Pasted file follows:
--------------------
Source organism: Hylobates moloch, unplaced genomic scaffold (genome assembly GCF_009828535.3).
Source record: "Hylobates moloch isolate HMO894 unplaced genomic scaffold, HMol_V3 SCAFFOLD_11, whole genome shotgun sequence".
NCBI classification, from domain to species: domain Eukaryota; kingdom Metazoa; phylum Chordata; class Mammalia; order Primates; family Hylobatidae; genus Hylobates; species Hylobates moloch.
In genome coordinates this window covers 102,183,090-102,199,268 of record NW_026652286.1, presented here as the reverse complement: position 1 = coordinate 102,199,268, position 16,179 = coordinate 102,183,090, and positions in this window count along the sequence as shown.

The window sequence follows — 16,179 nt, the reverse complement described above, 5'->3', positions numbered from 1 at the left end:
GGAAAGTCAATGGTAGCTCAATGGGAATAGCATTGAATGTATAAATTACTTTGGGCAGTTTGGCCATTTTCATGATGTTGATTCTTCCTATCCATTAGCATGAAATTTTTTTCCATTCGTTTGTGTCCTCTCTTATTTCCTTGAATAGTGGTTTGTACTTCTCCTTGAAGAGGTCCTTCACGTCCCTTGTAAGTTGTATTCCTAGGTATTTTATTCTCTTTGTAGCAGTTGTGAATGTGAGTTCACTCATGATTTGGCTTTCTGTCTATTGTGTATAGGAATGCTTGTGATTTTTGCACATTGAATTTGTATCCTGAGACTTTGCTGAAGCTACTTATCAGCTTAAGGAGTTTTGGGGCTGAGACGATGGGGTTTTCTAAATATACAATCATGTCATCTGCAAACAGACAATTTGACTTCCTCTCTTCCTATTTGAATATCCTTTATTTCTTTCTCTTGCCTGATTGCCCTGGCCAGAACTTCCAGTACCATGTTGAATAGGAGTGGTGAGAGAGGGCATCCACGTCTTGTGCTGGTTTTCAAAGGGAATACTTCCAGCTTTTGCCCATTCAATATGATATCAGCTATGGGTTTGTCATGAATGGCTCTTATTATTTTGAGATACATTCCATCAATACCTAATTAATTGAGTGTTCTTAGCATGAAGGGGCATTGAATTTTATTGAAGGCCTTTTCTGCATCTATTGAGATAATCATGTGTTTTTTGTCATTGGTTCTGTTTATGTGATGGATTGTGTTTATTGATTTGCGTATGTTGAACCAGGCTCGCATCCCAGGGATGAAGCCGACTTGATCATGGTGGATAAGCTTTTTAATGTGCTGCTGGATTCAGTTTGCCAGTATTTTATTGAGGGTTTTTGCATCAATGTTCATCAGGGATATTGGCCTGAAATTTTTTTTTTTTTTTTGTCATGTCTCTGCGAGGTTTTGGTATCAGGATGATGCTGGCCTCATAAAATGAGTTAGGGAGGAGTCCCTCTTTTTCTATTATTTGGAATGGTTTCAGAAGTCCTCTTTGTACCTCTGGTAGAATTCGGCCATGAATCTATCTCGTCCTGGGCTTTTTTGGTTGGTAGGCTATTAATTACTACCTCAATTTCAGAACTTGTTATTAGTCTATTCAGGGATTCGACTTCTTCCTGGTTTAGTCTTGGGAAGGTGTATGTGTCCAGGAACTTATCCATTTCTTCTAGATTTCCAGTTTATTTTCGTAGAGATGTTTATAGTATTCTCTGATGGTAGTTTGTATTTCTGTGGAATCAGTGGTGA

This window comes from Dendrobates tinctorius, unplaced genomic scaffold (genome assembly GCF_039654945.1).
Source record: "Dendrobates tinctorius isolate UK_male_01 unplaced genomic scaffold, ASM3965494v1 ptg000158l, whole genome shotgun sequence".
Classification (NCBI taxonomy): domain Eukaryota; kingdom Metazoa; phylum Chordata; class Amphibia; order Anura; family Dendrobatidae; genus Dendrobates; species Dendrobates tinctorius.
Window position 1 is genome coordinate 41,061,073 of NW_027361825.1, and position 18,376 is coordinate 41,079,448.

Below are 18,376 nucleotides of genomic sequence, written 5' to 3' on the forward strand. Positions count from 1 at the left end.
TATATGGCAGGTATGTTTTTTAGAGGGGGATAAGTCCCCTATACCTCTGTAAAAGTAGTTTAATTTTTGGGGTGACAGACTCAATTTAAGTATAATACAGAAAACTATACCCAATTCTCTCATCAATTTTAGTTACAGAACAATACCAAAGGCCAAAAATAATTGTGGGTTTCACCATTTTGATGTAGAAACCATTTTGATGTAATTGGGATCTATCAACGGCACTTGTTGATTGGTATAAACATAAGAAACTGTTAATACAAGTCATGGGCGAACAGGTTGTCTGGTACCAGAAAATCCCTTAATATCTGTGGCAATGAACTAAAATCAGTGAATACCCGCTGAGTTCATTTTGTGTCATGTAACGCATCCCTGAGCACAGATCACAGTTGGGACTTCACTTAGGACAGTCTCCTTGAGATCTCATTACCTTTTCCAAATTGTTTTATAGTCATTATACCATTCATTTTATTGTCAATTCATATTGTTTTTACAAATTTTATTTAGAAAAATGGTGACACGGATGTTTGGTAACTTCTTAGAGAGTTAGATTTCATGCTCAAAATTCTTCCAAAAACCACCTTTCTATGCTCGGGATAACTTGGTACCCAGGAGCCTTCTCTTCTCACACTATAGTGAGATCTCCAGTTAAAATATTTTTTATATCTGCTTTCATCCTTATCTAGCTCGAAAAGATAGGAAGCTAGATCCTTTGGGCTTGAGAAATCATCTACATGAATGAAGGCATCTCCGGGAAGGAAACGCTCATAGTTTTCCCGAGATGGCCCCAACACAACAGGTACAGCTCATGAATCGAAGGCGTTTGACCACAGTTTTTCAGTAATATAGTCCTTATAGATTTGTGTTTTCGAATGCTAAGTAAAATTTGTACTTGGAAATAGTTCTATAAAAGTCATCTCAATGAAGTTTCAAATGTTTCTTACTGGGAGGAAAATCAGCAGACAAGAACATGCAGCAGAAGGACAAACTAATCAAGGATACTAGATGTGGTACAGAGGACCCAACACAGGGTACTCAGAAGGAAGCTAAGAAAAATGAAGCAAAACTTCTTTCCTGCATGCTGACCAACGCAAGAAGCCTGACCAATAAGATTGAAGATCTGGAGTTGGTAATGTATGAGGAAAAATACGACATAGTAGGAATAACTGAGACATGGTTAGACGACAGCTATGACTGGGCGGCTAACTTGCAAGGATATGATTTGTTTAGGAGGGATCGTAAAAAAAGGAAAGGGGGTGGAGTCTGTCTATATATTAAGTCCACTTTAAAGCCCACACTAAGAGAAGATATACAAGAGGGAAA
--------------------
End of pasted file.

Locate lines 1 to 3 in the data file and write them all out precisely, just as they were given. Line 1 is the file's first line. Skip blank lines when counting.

Source organism: Hylobates moloch, unplaced genomic scaffold (genome assembly GCF_009828535.3).
Source record: "Hylobates moloch isolate HMO894 unplaced genomic scaffold, HMol_V3 SCAFFOLD_11, whole genome shotgun sequence".
NCBI classification, from domain to species: domain Eukaryota; kingdom Metazoa; phylum Chordata; class Mammalia; order Primates; family Hylobatidae; genus Hylobates; species Hylobates moloch.